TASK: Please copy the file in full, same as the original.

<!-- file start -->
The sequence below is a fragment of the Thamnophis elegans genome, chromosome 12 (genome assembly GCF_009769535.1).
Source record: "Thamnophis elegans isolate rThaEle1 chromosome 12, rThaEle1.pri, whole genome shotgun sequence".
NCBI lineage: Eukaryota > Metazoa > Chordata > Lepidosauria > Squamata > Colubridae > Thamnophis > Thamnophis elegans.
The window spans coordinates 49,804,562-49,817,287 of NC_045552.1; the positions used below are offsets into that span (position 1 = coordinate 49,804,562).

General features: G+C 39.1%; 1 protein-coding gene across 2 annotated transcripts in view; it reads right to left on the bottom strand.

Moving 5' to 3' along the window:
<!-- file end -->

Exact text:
The sequence below is a fragment of the Thamnophis elegans genome, chromosome 12 (genome assembly GCF_009769535.1).
Source record: "Thamnophis elegans isolate rThaEle1 chromosome 12, rThaEle1.pri, whole genome shotgun sequence".
NCBI lineage: Eukaryota > Metazoa > Chordata > Lepidosauria > Squamata > Colubridae > Thamnophis > Thamnophis elegans.
The window spans coordinates 49,804,562-49,817,287 of NC_045552.1; the positions used below are offsets into that span (position 1 = coordinate 49,804,562).

General features: G+C 39.1%; 1 protein-coding gene across 2 annotated transcripts in view; it reads right to left on the bottom strand.

Moving 5' to 3' along the window: